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God Only Knows: What does the BBC’s star-studded clip tell us about its music initiative?

By Christian Eede Oct 22, 2014

Anybody with the faintest grasp of popular culture or use of social media will likely know by now that last Tuesday the BBC interrupted the regular programming of almost their entire network to air a ‘star-studded’ cover of the Beach Boys’ 1969 hit ‘God Only Knows’ – think John Lewis Christmas advert soundtrack if voiced by a cast of recognisable, inoffensive famous faces rather than ‘nondescript, faux-kooky indie girl’. Pharrell, falling ever further into his post-2013 slump, is of course present (now as the inoffensive face of hits such as ‘Happy’ and ‘Get Lucky’ – but just don’t mention his involvement in ‘Blurred Lines’ whatever you do), while Emeli Sandé, never one to turn down a major TV appearance, returns after an unusually quiet few months. Meanwhile, those trusty old cornerstones of the older generation are on hand too with cameos from Elton John, appearing so interested he scarcely bothers to even make eye contact with the camera, and Brian Wilson, with his haunting, LSD-addled stare, there, as an original member of the Beach Boys, probably to lend the whole affair a touch of ‘credibility’.

On a serious note, its part-intention to raise money as a charity single for Children In Need is of course a cause that nobody can object to – well, unless you are completely devoid of any human emotion. However, it is the ‘FOR THE LOVE OF MUSIC’ banner and the clip’s promotion of the BBC’s recently-launched BBC Music initiative, billed as “the biggest commitment from the BBC to music in 30 years”, that truly rankles. Primarily, what does it all even mean? At a time when the BBC’s most progressive music programming on television is Later…With Jools Holland, the network’s throwaway, non-specific use of ‘Music’ as a catch-all term attempts to mean everything to everyone, but ultimately comes out meaning nothing to anyone – just a safe word to wrap up its increasingly less experimental music-based programming, both on radio and TV.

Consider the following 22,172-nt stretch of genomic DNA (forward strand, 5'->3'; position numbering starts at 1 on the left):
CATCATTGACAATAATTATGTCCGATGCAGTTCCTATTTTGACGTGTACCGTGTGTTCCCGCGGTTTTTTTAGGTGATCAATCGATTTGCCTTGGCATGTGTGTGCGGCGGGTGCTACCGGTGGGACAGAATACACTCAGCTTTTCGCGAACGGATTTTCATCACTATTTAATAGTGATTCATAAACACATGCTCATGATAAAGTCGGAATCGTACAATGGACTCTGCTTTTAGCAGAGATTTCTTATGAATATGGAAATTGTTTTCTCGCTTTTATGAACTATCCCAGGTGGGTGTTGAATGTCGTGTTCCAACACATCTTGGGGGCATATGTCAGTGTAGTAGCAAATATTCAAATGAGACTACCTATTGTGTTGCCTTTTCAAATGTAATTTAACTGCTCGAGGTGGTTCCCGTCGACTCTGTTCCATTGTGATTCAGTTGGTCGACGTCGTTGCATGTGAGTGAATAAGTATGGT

As somebody that largely grew up in the digital age, perhaps shutting off that need to seek out and romanticise alternative, legally shaky music platforms such as the pirate radio that a large number of London’s 1990s generation may have turned to, I can openly say that BBC radio formed a large part of my musical education – the specialist programming in particular of Radio 1 opened me up to a slew of interesting underground music shaping many of my musical interests that I still hold today.

However, it seems that this excellent, impassioned broadcasting is somewhat retreating of late and it is important to note on this subject that the single most contributory factor to this is the cutting of funding that the BBC has seen since the Tory-led government of 2010 began its term, kicking up as much fuss as it could in order to fuel kneejerk critiques of the licence fee that sustains the network. The BBC is currently facing some of its most difficult times as a selection of private market-worshipping oxygen thieves attempt to hack it to pieces in order to leave the remains for their grotesquely wealthy friends to financially benefit from. It is still one of the utmost greatest broadcasters in the world, but its approach to music is mostly wrong, both blinkered and self-contradictory.